This post may contain affiliate links. Please see our privacy and disclosure policy for more details
The thought of gardening with kids can conjure up one of two thoughts; either idyllic sunny scenes of children playing in plentiful vegetable patches; or visions of your child covered head to toe in mud, clutching some kind of creepy-crawly!
Of course the reality lies somewhere between the two extremes. Gardening with your children can enrich their education and enhance their learning experience. More and more families are seeing the benefits of incorporating horticulture into the home education of their family.
9 Reasons Why You Should Make Gardening a Part of Your Homeschool Curriculum
Easily Integrated into Academic Subjects
The skills required within gardening fit seamlessly into many academic subjects. Within math, gardening can be used to teach counting, measuring, sizes, and even geometry! Science, particularly biology, can also be taught in real life situations in the garden. Kids can learn about earthworms, the water cycle, rock formation, the movement of the sun, bird migration and so much more. There are endless possibilities for unit studies that may be inspired by your time in the garden. Many children will also enjoy using their design and wood-work skills to create bird houses, raised vegetable beds, or even little fairy gardens!
Improves Academic Scores
Recent studies have shown that students who regularly spend time gardening have higher tests scores than those who do not. In one study, fifth graders who participated in school gardening activities scored significantly higher on science tests, that those who have not have the gardening experience. (Klemmer, Waliczek, & Zajicek, 2005)
Enhances Outdoor Play
Most homeschooling families appreciate the benefits of outdoor play for children. Gardening is a great way to enhance that time spent outdoors. The activities involved in gardening often involve all the five senses. To enhance the experience further, you can even chose plants for your garden for the specific senses. Examples of this include:
- Touch – succulents, woolly lamb’s ear, snapdragons.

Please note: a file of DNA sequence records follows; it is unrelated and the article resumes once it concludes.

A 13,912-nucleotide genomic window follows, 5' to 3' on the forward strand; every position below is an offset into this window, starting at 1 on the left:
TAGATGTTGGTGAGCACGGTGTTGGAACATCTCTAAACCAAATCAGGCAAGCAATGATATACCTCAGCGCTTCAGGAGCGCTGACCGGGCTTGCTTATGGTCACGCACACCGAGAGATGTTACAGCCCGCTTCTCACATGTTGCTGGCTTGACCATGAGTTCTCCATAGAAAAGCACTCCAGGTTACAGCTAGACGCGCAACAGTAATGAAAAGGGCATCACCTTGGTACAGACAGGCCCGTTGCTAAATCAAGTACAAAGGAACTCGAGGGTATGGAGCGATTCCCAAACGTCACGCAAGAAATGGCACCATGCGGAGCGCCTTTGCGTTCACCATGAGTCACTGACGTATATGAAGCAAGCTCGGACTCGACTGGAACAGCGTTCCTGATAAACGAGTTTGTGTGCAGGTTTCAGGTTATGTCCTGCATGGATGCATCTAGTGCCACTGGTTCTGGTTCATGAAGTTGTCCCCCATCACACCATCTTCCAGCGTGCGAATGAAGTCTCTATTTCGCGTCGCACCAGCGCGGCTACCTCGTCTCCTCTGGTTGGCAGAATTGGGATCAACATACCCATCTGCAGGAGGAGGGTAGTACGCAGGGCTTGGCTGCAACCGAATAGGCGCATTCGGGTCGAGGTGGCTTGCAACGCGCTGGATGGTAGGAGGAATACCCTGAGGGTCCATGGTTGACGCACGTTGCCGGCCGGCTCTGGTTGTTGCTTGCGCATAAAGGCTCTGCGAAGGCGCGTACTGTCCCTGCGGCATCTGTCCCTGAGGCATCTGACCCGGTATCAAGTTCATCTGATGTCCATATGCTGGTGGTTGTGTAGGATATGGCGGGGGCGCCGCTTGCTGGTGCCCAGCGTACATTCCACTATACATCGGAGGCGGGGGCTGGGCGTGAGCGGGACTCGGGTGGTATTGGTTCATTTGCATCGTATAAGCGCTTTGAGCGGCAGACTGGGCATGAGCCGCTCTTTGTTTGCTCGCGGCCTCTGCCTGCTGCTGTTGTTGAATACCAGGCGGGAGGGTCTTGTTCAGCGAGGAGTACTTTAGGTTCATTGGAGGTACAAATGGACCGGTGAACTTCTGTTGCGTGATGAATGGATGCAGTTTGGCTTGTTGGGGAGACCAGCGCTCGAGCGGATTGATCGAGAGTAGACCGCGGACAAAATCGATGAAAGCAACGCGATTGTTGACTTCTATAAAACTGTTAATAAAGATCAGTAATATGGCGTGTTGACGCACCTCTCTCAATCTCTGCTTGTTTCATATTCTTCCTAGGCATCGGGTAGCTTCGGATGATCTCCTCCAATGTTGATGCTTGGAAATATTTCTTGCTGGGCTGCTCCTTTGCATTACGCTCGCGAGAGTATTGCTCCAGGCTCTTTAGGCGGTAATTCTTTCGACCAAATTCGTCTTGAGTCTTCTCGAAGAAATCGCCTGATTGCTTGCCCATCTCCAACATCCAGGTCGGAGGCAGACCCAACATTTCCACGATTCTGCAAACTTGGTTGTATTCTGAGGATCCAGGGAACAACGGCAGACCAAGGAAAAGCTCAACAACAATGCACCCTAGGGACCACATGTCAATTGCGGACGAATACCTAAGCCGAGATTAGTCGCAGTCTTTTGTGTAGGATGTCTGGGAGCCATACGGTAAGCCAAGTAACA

- Taste – fruit and vegetables
- Smell – sweet peas, lavender, jasmine, mint, lemon balm
The act of planting seeds, moving soil, staking canes etc. act to improve children’s fine motor skills, which are critical for good hand writing and cutting skills in their school subjects.
Awareness of environmental issues
Regularly spending time outdoors, helps children to understand the implications of environmental issues. The time spent gardening helps your child to form a connection with the natural world, something that many children in today’s modern world do not have. It is this connection that creates empathy towards the environmental concerns, rather than apathy.
Teaches planning problem solving organisation
Children of any age can use gardening to increase their planning and organisational skills. When planting, children need to take into consideration the best time to sow seeds, the spacing required, the position of sun, and the types of soil in different areas of the garden. Learning to assimilate and process all this information into a cohesive plan is a very valuable life skill.
Gardening is great exercise, and time in the fresh air and sunshine is good for your children’s health. Furthermore, growing your own fruit and vegetables as a family will encourage healthy eating and positive lifestyle choices as your children grow older. Typically, people who have positive childhood memories of outdoor time will go on to pursue more outdoor lifestyles in later life.
Even the youngest of children can take responsibility for looking after a plant. Whether its growing their own sunflower, or being in charge a certain crop that year, children of any age can get involved. As children take charge of a task, they will develop a pride in their work and grow in self-confidence.
A Lesson in Patience
In a world on instant gratification, it is sometime hard to teach the virtue of patience to kids today. In gardening there are no short-cuts. Plants take time to grow, flower, and bear fruit, and children will feel a greater satisfaction in their work with this wait.
Build Close Relationships
Gardening has often been used to bring communities together. There is something about the act of working hard outdoors that creates ties between people. This is particularly evident in urban community gardening projects. However, the same principles are true for you family.
Working together, learning to communicate and find a place within the team, will strengthen your family relationships and build the interpersonal skills of your children.
They will cherish the time you spent outdoors with them as they grow older; uninterrupted time with mum and dad, free from the distractions of phones, screens and household chores.
Beginning to garden with your children can be a daunting task, especially if you are not a confident gardener yourself. If this is you, then start small and be consistent. Learning a new skill with your children is a wonderful experience. There is a wealth of ideas online, especially from other homeschooling moms who are gardening with their children. You can read about one such mom by CLICKING HERE.
Remember, it is not the final product (flowers, fruit, vegetables etc.) that matters, but the process that it took to get there, and all the learning that happened along the way.
Have you done any gardening projects with your family? How do you incorporate gardening into your homeschool curriculum? If you have any great gardening resources for homeschoolers, please let us know in the comments section below!